Supplementing your eating plan with a greens based multivitamin is a healthy way to fill in the gaps where your eating plan may be falling short. Unfortunately, the foods today provide a lower vitamin and mineral content than they once did, so it has become necessary to obtain these vital nutrients elsewhere. Taking a daily multivitamin will provide you with a combination of the healing nutrients that are essential for heart health.
2. Enjoy Daily Physical Activity
30 minutes of moderate to intense physical activity a day is vital to heart health. Today women have a lot more on their plate than they did 50 years ago. Women can be successful in many roles and are often balancing their careers with parenting and personal relationships. Unfortunately, personal time usually falls to the wayside and exercise becomes relegated to the bottom of the list. A recent study indicates that 41% of women engage in no leisure time and 60% of women are failing to get in the necessary 30 minutes of exercise a day. While leading a full life can be challenging, forgoing exercise will only make it more difficult. The same activities that will give your heart a healthy boost will also provide you with energy to get through the day. Find the time to get in a brisk walk and your heart will thank you for it.
3. Adopt A Low Stress Lifestyle
Stress can take a nasty toll on your health. Under stressful situations the adrenal glands release powerful hormones that are intended to guide you to safety. In a life or death situation, these hormones could give you the strength and energy to survive. However, in most stressful situations these hormones are hardly necessary to navigate through the situation. Unfortunately, the body can't discern between life threatening stress and "running late for work" stress and so the physiological response is the same. If you are under stress for an extended period of time then the release of these hormones can weaken your body, and heart disease can ensue. Taking time out to relax is key to a healthy heart. Identify the stressful triggers in your life and enact a plan to manage them. A wonderful way to reverse stress is by engaging in physical activity, such as a walk through the park. When the body releases stress hormones, it is essentially preparing you for a physical interaction. By going for a walk you are giving the body what it needs to complete the stress cycle and restore you to a "pre-stress" condition.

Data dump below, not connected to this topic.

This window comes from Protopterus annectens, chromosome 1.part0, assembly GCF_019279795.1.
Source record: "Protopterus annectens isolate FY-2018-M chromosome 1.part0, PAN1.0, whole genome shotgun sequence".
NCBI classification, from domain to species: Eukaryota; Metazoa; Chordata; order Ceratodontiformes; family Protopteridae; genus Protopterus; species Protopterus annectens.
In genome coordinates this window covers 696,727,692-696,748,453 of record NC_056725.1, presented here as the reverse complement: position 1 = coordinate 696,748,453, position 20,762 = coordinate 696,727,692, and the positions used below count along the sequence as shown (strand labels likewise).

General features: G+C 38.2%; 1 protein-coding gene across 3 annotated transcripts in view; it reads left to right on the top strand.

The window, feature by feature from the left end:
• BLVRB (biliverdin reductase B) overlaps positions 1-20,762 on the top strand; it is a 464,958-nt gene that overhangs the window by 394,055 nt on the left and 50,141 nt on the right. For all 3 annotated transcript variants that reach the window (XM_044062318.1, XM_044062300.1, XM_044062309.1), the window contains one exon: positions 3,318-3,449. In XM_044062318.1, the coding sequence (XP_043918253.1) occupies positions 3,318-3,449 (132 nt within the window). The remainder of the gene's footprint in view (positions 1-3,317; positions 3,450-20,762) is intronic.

There are many tests available that can detect CVD and pre-CVD conditions. See your doctor today to determine your health status. The sooner that CVD is detected, the better your odds of survival are. A diagnosis of CVD does not have to mean the end of your life. By making some serious changes in your lifestyle you can live a long and healthy life. See your doctor today for a CVD screening.
For products developed and recommended by Leigh Erin Connealy, MD visit (www.perfectlyhealthy.net) .
About the authorLeigh Erin Connealy, M.D. has specialized in Integrative Medicine for over twenty years, using conventional and natural methods to determine and discover the "root of the cause" in her clinic, Center for New Medicine in Irvine, California, each and every day. Many people come in to the clinic from all over the world with severe chronic illnesses that conventional medical protocols have been unsuccessful treating. She realized early on that she can truly change lives through education as well as treatment protocols.
Leigh Erin Connealy, M.D. and her medical staff strives to look at the whole person while exploring the effects and relationships among nutrition, psychological and social factors, environmental effects and personal attunement. Out of frustration of trying to find the right products to help her patients she formulated the perfectlyhealthy brand of products. All perfectlyhealthy products are clinically tested. For more information on recommended products, please visit www.perfectlyhealthy.net or www.perfectlyhealthy.com.